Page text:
TRIPOLI/GENEVA (Reuters) – Fuel deliveries in the port of Tripoli were disrupted on Tuesday when a missile almost hit a highly explosive gas carrier and the national oil company ordered all fuel tankers to leave the harbor.
A smoke rises from a port of Tripoli after being attacked in Tripoli, Libya February 18, 2020. REUTERS/Ahmed Elumami
In an escalation of the battle for Tripoli, the Libya National Army (LNA), a faction based in the east of the country and commanded by Khalifa Haftar, said it attacked the port.
It said it was targeting a Turkish ship it said had been delivering arms to the internationally recognized government based in the capital. It later targeted an arms depot.
Tripoli port is a major gateway for food, fuel, wheat and other imports for the capital area, engulfed in war since the LNA began a campaign in April 2019 to take the city, where the U.N.-backed government is backed by Turkey.
State oil firm NOC said it had urgently evacuated all fuel tankers from the port after a missile struck meters away “from a highly explosive liquefied petroleum gas (LPG) tanker discharging in the port”.
“Today’s attack on Tripoli port could have led to a humanitarian and environmental disaster,” NOC Chairman Mustafa Sanalla said.
“The city does not have operational fuel storage facilities … the consequences will be immediate; hospitals, schools, power stations and other vital services will be disrupted,” he said.
Tripoli-based forces said the LNA had fired four missiles.
Since January, Turkey has sent several ships carrying arms and heavy trucks to Tripoli and Misrata, another western port allied to the Tripoli government, diplomats say.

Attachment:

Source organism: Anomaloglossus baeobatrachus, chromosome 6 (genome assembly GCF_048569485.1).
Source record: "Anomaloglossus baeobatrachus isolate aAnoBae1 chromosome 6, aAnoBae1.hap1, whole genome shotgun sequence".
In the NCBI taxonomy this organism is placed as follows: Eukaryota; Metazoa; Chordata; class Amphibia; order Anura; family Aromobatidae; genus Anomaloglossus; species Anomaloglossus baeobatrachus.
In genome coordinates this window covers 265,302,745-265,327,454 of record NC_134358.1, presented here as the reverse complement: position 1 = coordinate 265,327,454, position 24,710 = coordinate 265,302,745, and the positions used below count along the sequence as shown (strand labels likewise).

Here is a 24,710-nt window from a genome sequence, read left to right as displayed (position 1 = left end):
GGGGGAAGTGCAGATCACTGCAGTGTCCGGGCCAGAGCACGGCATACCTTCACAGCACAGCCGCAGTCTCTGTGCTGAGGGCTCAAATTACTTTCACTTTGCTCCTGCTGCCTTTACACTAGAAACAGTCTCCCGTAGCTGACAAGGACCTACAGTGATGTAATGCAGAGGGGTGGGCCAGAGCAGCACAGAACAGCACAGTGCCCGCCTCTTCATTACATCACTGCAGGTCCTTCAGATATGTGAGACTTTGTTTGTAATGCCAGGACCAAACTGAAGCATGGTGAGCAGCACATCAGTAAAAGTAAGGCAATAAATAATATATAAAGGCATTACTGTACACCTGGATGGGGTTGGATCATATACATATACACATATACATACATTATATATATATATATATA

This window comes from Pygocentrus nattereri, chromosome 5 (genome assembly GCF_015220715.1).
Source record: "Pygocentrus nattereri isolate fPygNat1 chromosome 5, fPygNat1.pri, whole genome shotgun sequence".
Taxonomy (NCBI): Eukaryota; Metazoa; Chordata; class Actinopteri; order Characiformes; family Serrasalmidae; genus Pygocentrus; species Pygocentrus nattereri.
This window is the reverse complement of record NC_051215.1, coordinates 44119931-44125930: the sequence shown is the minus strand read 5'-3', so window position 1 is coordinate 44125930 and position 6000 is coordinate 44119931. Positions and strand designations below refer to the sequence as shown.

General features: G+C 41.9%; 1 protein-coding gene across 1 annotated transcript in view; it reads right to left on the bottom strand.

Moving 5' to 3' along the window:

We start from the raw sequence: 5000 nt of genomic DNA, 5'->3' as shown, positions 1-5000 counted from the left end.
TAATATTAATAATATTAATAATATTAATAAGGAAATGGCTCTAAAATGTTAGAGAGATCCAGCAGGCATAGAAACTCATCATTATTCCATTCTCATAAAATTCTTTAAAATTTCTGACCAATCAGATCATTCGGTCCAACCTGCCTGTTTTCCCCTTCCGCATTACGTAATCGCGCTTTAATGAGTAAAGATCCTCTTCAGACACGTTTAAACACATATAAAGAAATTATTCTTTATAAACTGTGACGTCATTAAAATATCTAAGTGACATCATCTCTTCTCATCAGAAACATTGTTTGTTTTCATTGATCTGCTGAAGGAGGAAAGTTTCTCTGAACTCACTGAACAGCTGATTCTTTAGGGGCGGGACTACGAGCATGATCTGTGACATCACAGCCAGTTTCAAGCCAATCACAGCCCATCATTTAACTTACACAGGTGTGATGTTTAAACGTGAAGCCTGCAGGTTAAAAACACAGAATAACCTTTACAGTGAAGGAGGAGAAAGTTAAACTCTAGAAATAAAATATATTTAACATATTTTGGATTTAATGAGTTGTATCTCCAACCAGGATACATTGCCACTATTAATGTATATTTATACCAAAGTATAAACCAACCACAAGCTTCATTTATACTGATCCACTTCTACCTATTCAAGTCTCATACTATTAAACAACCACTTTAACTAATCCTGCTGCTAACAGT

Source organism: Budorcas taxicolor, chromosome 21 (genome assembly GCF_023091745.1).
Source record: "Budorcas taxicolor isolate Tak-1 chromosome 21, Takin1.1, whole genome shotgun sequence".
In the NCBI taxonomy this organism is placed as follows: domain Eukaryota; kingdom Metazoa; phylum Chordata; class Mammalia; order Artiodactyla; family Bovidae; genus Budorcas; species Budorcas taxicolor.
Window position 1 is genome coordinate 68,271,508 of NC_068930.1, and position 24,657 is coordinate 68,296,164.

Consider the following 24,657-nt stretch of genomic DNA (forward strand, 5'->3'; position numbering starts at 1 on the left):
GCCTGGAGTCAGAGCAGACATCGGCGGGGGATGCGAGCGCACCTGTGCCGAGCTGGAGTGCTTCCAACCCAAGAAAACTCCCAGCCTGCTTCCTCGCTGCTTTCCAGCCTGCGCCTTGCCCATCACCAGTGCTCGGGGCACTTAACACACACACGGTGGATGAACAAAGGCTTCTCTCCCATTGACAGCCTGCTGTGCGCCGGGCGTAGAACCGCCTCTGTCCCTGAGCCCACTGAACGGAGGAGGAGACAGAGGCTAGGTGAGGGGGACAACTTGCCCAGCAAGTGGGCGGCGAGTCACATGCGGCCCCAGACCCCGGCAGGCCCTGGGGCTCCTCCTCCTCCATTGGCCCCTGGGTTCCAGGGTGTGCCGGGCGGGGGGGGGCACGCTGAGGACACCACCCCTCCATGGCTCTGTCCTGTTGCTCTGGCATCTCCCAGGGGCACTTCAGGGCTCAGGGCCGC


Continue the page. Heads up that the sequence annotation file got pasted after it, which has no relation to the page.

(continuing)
The LNA is allied to a parallel government in eastern Libya supported by the United Arab Emirates, Egypt, Jordan and Russian mercenaries. Eastern ports and airports are out of range of the Tripoli forces.
Libya has been riven by factional warfare and disorder since rebels toppled dictator Muammar Gaddafi in 2011.
Tuesday’s attack on the port unfolded as officers from the Tripoli forces and the LNA held a second round of indirect talks in Geneva to establish a permanent ceasefire. Both sides refused again to sit in the same room, U.N. Libya envoy Ghassan Salame said, though he said he was hopeful of making progress.
“So while the situation on the ground remains a situation where the truce is very fragile… nobody has so far reneged on the principle of accepting the truce and the political process is trying to find a way to move forward,” he told reporters.
But, in a statement, an official in the Tripoli-based Government of National Accord (GNA) cast doubt on whether Haftar was willing to negotiate.
“The people, towns, cities and civilian infrastructure of Libya continue to be attacked by Haftar, along with the UAE, Egypt, Jordan and Russia,” said Mohamed Ali Abdallah, a GNA advisor. “Despite what we wanted, there is no ceasefire and he’s no partner for peace. We need real, serious action now.”
Salame added that he had received conditions from tribesmen allied to eastern forces to lift a blockade of eastern oil export ports, but said these were quite general and would have to be fleshed out in more U.N.-led talks in Geneva next week.
The port strike came as U.S. ambassador Richard Norland visited Haftar in his base near the eastern city of Benghazi.
“The Ambassador noted General #Haftar’s stated commitment to a permanent ceasefire and reiterated the commitment of the Berlin participants to de-escalation, the arms embargo, and a political solution to the conflict,” the U.S. embassy for Libya said.
It was referring to a meeting in Germany last month where foreign powers agreed to push for a ceasefire and enforce an arms embargo.
Reporting by Ahmed Elumami, Emma Farge, Ulf Laessing, Hani Amara, Ayman al-Warfalli and Hesham Abdul Khalek; Writing by Ulf Laessing; Editing by Mark Heinrich and Giles Elgood